This place is situated in the South East zone of San Cristobal, 22.4 km from Puerto Baquerizo Moreno. One can access the place by driving from the Port and the bus takes around 40 minutes.
It is close to mount Cerro Colorado and that is the origin of its name. This is one of a few places where the plant Calandrina Galapagos can be found, an endemic species of the Island that is on the verge of extinction.
This Raising center was built to increase the population of giant tortoises, Geochelone Chatamensis, under conditions that are similar to the natural habitat of this species and thus to support the development of tourism on the Island.
The infrastructure was integrated into a large enclosure of 1415 m2 and it includes a visiting center (that consists of an Interpretation Center, a conference room, a souvenir shop, a snack bar, toilets, and the administration office), a raising center (nurseries and a herpetology lab), walking trails, and two living quarters.
There were two populations of giant tortoises on San Cristobal, one in the northeast of the island that at the moment is home to some 1400 individuals and from where the first tortoises raised at Cerro Colorado were taken. The other one was in the south of the Island, next to the Cerro Colorado raising center. This population became extinct because of the overhunting by the whalers in the XIX century.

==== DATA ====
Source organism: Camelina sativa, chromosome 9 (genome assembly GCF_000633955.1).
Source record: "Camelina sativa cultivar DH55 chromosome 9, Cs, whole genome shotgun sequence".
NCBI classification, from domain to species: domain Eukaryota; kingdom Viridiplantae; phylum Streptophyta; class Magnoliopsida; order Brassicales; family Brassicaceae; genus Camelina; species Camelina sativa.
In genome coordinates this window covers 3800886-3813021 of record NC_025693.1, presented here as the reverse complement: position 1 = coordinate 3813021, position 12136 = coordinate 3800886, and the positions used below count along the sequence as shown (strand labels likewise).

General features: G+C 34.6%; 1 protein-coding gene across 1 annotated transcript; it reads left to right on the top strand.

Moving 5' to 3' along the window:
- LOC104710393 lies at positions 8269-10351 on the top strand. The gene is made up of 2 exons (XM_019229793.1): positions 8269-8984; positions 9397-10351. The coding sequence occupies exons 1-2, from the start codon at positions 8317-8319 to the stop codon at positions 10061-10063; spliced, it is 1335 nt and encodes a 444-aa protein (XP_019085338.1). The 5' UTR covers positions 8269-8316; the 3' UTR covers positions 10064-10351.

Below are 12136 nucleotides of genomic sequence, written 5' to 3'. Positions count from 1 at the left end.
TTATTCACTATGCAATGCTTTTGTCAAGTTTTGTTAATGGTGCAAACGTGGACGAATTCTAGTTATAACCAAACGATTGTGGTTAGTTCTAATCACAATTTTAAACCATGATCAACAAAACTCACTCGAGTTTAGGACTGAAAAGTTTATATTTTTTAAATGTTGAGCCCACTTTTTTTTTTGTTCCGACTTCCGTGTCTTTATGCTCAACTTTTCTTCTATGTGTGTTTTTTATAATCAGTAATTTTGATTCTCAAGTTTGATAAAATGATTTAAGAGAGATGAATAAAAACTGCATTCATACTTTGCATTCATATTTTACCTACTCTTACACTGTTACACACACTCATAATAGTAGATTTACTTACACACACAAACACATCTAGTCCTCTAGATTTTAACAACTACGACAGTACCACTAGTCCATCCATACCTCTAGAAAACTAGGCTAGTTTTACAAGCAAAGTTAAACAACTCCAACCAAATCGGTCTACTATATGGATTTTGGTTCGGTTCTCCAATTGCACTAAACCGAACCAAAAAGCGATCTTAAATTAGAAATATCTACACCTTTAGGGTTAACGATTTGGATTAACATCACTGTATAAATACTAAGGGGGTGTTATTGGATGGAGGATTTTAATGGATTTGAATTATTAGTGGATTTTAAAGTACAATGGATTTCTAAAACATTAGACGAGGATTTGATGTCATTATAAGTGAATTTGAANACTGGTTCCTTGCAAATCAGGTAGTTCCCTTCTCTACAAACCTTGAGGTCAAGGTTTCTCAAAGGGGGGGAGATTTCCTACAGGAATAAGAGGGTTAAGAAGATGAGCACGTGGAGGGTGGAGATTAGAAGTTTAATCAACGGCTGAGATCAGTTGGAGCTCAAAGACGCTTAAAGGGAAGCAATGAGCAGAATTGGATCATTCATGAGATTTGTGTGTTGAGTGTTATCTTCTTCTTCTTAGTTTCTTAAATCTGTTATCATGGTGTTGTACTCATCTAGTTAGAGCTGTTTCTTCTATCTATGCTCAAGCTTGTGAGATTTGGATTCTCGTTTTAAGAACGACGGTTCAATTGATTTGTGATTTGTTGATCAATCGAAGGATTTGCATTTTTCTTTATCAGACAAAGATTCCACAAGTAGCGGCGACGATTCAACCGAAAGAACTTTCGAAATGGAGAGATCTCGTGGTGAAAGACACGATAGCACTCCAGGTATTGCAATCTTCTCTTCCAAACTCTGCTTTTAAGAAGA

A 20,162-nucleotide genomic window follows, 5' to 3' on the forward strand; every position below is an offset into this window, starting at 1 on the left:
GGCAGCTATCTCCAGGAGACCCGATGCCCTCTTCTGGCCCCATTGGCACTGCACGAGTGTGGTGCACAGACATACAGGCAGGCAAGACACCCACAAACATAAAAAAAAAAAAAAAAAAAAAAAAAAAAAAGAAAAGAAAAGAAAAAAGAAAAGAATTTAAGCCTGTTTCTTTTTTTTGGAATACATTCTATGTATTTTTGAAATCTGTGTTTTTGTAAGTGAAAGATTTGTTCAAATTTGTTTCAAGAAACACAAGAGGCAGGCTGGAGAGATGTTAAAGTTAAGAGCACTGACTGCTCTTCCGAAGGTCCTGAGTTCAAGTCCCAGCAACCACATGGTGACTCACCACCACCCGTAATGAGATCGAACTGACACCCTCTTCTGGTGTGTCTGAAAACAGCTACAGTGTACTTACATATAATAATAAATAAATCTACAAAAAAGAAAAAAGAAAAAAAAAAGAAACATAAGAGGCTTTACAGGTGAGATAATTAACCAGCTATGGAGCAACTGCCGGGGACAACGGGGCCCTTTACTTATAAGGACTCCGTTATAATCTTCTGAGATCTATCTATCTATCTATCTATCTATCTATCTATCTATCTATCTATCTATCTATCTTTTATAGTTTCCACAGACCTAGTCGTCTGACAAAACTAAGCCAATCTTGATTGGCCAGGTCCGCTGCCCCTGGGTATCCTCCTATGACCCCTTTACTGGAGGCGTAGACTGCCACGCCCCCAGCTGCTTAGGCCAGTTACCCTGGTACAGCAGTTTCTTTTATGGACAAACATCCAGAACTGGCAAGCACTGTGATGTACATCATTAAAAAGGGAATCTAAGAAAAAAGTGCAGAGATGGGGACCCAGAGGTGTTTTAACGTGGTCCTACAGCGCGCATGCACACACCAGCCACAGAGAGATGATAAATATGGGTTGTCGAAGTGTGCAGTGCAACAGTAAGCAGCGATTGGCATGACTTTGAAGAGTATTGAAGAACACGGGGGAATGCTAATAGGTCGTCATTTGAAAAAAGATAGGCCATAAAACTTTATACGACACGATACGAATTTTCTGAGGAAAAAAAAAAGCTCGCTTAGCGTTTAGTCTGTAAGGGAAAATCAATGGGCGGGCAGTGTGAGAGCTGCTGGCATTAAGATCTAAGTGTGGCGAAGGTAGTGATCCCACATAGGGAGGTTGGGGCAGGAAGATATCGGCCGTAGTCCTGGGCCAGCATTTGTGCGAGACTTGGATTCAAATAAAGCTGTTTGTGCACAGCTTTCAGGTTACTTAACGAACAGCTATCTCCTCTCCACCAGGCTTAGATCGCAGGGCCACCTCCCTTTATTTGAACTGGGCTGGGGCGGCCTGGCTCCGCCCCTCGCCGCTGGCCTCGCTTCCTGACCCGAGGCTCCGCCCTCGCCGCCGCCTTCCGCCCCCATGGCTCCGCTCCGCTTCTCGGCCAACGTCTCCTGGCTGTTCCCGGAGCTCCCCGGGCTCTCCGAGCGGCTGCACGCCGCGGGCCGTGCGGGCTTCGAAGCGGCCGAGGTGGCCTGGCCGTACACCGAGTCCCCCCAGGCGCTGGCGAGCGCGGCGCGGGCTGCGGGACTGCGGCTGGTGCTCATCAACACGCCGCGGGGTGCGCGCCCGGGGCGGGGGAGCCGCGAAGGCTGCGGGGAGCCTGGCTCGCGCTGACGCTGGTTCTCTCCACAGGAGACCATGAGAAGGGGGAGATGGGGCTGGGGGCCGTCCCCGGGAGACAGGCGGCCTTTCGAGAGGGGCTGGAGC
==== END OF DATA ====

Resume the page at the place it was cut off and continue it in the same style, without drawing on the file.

The population of land tortoises in the northern part of the island is seriously threatened because of the presence of introduced animals (mainly wild goats, rats, and cats), that have been impossible to eradicate despite all the efforts to do so.
In the Interpretation Center an explanation of the origin and evolution of the population of giant tortoises on the Island (Geochelone chatamensis) is provided, as well as of the relationship between the tortoises of the area of San Cristobal and other tortoises of the archipelago. There is also information on the current status of the population of giant tortoise and why this area is essential to guarantee the survival of this species.
Different species of native and endemic plants of the Galápagos can be found along the trial, such as cats claw (Zanthoxylun fagara), manzanillo or poison apple (Hippomane mancinella), matazarno (Piscidia carthagenensis), romerillo (Macraea laricifolia), lechoso (Scalesia penduculata), chalá (Croton scouleri), acacia (Acacia sp.) and guabillo (Psidium galapageium). Also, associated with these plants there are different types of birds such as mocking birds (Nesomimus melanotis), wabrels (dendroica petechial), small ground finch (Geospiza fuliginosa), tree finch (Camarhynchus parvulus), and flycatcher (Myiarchus magnirostris).
Hiking, photography and filming.